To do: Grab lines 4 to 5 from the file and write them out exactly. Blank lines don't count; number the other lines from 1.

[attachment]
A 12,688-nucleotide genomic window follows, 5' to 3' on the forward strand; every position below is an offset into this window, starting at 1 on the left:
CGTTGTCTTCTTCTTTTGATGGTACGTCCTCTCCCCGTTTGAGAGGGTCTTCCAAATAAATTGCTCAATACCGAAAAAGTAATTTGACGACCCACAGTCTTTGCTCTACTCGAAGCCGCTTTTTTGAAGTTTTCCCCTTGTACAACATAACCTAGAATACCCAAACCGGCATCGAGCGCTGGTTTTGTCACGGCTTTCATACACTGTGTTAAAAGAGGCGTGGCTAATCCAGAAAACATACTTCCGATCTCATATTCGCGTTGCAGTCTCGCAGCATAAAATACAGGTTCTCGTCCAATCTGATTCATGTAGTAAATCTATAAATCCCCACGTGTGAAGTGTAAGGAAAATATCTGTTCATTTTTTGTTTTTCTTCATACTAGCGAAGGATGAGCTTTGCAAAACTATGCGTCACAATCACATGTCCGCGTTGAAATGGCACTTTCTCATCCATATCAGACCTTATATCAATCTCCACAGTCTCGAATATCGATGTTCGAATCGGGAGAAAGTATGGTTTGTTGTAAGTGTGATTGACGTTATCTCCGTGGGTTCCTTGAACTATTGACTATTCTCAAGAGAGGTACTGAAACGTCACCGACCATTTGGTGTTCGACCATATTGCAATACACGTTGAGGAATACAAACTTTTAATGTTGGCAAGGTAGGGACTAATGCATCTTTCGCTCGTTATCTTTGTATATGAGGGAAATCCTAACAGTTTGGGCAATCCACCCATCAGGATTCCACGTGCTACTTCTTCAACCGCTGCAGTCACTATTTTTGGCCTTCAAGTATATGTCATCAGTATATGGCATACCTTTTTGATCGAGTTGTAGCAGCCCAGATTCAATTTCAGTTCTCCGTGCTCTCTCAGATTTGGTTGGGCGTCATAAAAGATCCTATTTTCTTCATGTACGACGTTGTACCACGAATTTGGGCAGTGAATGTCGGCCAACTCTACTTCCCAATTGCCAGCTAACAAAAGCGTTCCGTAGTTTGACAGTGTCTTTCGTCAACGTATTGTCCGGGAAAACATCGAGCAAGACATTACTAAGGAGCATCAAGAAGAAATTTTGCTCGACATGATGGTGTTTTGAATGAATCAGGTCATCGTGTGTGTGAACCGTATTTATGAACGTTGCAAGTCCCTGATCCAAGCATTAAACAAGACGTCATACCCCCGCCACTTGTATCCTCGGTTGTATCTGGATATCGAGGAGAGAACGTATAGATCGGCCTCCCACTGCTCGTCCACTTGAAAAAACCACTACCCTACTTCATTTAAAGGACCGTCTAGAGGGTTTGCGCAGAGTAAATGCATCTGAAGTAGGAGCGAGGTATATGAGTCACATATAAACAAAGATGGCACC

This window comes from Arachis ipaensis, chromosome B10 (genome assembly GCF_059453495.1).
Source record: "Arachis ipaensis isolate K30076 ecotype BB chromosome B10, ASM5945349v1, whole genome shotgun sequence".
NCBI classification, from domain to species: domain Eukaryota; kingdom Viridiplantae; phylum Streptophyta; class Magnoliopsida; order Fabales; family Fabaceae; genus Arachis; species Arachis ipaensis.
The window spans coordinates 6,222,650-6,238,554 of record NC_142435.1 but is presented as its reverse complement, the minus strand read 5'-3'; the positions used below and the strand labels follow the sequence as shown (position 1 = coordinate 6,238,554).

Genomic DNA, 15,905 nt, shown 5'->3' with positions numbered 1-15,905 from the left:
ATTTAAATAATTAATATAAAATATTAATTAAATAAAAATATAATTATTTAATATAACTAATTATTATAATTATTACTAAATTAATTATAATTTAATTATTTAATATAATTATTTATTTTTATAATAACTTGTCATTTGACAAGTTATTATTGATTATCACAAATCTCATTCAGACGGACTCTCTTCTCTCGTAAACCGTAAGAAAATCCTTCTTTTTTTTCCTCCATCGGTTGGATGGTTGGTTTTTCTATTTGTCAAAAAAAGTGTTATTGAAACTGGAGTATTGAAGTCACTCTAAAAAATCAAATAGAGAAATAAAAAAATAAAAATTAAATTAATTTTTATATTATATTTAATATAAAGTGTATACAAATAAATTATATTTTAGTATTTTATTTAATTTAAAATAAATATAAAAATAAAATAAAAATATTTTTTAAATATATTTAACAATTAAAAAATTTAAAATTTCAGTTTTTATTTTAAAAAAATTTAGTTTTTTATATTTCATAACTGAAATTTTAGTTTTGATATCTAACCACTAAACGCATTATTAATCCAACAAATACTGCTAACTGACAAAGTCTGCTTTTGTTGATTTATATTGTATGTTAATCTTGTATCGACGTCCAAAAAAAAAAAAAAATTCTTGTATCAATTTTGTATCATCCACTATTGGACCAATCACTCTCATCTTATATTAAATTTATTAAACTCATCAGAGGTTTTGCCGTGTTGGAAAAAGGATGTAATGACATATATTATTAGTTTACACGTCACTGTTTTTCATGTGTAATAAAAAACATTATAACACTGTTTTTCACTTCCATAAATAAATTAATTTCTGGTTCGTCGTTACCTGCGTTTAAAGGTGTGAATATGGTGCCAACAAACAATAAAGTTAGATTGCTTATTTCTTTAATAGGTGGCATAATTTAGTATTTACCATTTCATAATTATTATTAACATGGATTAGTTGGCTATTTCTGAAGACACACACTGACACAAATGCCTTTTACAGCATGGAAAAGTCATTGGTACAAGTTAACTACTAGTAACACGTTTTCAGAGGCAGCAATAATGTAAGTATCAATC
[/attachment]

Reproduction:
Source record: "Arachis ipaensis isolate K30076 ecotype BB chromosome B10, ASM5945349v1, whole genome shotgun sequence".
NCBI classification, from domain to species: domain Eukaryota; kingdom Viridiplantae; phylum Streptophyta; class Magnoliopsida; order Fabales; family Fabaceae; genus Arachis; species Arachis ipaensis.